The spread of Covid-19 has caused volatility across financial markets in recent months, but the energy sector has a second crisis to deal with.

Just as the coronavirus outbreak was intensifying around the world, talks broke down between Russia and OPEC (Organisation of the Petroleum Exporting Countries) over limiting oil production. This led to a dramatic fall in crude oil prices, from over $50 per barrel at the start of March to nearer $20 by the end.

Oil prices then took a further tumble in April, even turning negative for a brief period as contracts for May delivery expired. Unlike Brent oil, contracts for West Texas Intermediate – the US benchmark - are settled by physical delivery, with the owner of the contract on the day of expiry receiving the barrels of oil. As the May contract approached expiry, there was a rush to offload these holdings to avoid having to incur storage costs. (For more on this, see Problems in store: what’s going on with oil prices?)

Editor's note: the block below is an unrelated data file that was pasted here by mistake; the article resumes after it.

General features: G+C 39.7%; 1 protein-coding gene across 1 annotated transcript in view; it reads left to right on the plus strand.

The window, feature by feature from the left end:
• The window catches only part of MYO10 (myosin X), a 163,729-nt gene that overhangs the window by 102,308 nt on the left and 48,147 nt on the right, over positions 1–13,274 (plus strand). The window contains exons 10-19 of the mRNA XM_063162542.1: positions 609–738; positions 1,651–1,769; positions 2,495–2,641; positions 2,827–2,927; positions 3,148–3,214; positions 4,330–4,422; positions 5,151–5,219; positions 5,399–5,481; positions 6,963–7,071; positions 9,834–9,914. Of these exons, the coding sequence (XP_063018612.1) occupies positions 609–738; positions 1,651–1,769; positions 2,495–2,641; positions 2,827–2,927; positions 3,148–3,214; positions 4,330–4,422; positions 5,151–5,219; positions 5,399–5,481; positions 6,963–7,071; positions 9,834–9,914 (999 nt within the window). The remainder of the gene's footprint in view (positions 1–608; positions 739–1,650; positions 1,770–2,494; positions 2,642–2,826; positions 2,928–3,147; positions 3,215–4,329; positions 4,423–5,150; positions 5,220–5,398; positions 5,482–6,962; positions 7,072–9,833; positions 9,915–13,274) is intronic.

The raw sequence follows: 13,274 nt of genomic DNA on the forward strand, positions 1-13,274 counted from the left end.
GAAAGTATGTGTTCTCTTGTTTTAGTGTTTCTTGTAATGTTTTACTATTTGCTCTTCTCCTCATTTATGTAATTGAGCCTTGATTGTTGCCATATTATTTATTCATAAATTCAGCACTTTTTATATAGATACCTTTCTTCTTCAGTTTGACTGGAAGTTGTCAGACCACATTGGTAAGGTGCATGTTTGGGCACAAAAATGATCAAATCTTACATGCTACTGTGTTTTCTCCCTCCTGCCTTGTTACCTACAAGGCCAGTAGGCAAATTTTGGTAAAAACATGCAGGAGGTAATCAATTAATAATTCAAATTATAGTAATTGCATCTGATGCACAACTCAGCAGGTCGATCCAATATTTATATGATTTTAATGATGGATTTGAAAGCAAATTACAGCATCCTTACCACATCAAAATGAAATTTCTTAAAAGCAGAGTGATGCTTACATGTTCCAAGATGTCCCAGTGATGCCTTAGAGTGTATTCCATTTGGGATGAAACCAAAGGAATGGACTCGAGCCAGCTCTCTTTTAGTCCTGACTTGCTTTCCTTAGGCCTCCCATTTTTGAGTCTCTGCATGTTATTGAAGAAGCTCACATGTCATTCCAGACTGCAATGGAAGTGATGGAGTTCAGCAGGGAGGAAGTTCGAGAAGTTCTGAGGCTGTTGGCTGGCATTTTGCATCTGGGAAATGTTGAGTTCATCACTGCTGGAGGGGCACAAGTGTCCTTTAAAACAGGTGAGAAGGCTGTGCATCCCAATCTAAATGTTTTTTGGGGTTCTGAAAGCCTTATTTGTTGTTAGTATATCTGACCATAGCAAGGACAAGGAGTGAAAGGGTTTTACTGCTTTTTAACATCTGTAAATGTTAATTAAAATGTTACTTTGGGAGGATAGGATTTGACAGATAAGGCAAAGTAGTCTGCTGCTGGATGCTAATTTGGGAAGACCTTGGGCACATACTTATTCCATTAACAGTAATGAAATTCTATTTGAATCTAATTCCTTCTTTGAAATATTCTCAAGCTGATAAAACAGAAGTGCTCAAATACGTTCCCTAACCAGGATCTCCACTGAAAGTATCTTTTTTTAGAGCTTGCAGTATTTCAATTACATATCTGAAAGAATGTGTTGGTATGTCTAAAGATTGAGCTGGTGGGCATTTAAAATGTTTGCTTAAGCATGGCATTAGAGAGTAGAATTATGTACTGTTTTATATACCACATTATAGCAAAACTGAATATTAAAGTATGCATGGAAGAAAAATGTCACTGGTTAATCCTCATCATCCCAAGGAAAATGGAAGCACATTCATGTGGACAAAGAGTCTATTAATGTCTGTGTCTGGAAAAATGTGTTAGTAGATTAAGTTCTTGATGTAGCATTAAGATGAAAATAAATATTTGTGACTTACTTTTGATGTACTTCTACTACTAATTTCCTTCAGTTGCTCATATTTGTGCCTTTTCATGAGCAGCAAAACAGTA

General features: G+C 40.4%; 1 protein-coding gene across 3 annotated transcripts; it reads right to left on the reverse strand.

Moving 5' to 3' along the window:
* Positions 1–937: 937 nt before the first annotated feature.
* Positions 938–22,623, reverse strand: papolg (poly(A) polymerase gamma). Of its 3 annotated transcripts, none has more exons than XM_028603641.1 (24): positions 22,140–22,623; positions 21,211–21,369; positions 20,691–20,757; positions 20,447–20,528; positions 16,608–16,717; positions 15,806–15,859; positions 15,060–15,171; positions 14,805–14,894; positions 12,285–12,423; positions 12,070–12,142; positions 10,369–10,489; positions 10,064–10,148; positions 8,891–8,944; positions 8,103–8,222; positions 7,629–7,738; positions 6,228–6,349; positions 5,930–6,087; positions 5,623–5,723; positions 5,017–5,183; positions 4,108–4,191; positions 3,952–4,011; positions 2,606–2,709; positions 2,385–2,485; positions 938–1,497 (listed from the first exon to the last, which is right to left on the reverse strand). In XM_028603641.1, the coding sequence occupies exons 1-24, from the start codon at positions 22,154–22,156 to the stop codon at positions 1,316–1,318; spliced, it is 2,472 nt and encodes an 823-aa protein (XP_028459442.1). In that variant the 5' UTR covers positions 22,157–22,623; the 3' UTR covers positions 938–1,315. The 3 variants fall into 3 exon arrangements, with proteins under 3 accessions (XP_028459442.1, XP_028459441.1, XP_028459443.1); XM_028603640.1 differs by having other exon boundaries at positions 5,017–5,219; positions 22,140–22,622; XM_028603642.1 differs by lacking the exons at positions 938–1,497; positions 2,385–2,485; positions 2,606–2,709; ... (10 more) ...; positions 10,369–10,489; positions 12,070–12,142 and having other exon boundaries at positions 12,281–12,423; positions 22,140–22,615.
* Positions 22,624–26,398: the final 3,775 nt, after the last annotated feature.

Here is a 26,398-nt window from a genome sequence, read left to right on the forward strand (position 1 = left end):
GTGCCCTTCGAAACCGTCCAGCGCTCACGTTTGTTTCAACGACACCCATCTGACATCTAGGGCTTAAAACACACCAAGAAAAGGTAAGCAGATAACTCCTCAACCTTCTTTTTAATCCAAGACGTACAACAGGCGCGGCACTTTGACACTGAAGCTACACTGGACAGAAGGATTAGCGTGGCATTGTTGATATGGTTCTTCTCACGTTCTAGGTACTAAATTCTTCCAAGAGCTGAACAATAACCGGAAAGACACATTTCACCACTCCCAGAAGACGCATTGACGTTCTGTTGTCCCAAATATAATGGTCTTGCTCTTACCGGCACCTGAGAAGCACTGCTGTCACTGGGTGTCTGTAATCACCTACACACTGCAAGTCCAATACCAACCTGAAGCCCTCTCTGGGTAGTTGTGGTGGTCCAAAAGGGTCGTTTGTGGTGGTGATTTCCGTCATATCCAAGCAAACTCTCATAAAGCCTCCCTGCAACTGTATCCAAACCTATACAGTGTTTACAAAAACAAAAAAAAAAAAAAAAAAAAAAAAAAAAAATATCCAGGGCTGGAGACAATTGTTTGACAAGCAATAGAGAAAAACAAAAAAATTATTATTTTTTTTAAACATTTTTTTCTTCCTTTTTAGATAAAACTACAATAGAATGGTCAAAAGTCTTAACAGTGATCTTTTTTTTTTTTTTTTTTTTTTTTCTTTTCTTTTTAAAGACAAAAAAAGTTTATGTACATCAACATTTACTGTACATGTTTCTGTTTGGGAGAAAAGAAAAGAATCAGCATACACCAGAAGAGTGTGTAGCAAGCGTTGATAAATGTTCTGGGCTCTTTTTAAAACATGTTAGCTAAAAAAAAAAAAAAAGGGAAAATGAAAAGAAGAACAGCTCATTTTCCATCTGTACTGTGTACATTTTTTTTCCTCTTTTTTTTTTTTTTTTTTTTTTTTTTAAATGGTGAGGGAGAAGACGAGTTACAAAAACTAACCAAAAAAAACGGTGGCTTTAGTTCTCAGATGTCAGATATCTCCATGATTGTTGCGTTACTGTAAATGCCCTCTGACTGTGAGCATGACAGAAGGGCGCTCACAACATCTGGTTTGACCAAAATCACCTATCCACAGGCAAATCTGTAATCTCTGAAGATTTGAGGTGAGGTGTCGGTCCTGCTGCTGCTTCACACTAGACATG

The recent negative prices are therefore largely due to technical factors in the North American market. Longer term oil prices are more critical for oil companies and these have remained positive.

Nevertheless, investors have been attempting to weigh up the magnitude and duration of the Covid-19 impact on global trade and demand for oil. The sharp price drop has contributed to concerns about the prospects of a liquidity freeze and widespread credit difficulties for companies operating in the sector.

But this isn’t the first time in recent years that oil companies have had to deal with a sharp oil price shock.

Many oil majors have become more efficient

When oil prices crashed back in 2014, major oil companies like BP and Royal Dutch Shell retrenched. They cut costs aggressively, sold off assets and streamlined their operations to protect themselves from future market slides and remain profitable at lower oil prices.

This meant they became more efficient – generating more cash when oil prices averaged around $65 a barrel over the past two years than when they were at $100.